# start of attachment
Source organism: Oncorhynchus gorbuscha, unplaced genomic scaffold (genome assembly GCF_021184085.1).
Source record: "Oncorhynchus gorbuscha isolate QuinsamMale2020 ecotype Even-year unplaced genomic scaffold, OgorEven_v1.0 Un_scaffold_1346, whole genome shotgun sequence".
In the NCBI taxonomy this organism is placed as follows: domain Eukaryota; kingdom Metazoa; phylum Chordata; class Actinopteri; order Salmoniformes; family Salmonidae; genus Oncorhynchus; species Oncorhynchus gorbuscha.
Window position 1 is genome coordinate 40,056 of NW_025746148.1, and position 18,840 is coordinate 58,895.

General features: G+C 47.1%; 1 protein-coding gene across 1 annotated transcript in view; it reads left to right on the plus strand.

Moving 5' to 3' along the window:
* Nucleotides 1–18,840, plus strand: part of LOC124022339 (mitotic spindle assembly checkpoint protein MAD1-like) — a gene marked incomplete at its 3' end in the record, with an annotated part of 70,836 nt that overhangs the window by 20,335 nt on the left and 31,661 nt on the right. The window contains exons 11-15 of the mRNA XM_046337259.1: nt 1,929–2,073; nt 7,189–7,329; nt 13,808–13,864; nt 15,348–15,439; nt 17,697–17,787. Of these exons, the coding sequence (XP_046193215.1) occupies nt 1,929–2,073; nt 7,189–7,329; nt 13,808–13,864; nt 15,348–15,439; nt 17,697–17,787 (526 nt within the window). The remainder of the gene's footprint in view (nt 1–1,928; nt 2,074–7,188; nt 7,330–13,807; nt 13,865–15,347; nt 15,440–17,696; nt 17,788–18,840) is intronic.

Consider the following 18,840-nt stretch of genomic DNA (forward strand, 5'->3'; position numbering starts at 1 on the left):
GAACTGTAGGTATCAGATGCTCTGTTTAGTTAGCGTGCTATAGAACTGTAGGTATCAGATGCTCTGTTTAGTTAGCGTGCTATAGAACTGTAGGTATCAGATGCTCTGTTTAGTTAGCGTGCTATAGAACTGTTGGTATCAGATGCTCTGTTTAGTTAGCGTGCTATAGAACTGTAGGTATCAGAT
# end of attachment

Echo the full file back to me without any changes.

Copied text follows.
Source organism: Oncorhynchus gorbuscha, unplaced genomic scaffold (genome assembly GCF_021184085.1).
Source record: "Oncorhynchus gorbuscha isolate QuinsamMale2020 ecotype Even-year unplaced genomic scaffold, OgorEven_v1.0 Un_scaffold_1346, whole genome shotgun sequence".
In the NCBI taxonomy this organism is placed as follows: domain Eukaryota; kingdom Metazoa; phylum Chordata; class Actinopteri; order Salmoniformes; family Salmonidae; genus Oncorhynchus; species Oncorhynchus gorbuscha.
Window position 1 is genome coordinate 40,056 of NW_025746148.1, and position 18,840 is coordinate 58,895.

General features: G+C 47.1%; 1 protein-coding gene across 1 annotated transcript in view; it reads left to right on the plus strand.

Moving 5' to 3' along the window:
* Nucleotides 1–18,840, plus strand: part of LOC124022339 (mitotic spindle assembly checkpoint protein MAD1-like) — a gene marked incomplete at its 3' end in the record, with an annotated part of 70,836 nt that overhangs the window by 20,335 nt on the left and 31,661 nt on the right. The window contains exons 11-15 of the mRNA XM_046337259.1: nt 1,929–2,073; nt 7,189–7,329; nt 13,808–13,864; nt 15,348–15,439; nt 17,697–17,787. Of these exons, the coding sequence (XP_046193215.1) occupies nt 1,929–2,073; nt 7,189–7,329; nt 13,808–13,864; nt 15,348–15,439; nt 17,697–17,787 (526 nt within the window). The remainder of the gene's footprint in view (nt 1–1,928; nt 2,074–7,188; nt 7,330–13,807; nt 13,865–15,347; nt 15,440–17,696; nt 17,788–18,840) is intronic.

Consider the following 18,840-nt stretch of genomic DNA (forward strand, 5'->3'; position numbering starts at 1 on the left):
GAACTGTAGGTATCAGATGCTCTGTTTAGTTAGCGTGCTATAGAACTGTAGGTATCAGATGCTCTGTTTAGTTAGCGTGCTATAGAACTGTAGGTATCAGATGCTCTGTTTAGTTAGCGTGCTATAGAACTGTTGGTATCAGATGCTCTGTTTAGTTAGCGTGCTATAGAACTGTAGGTATCAGAT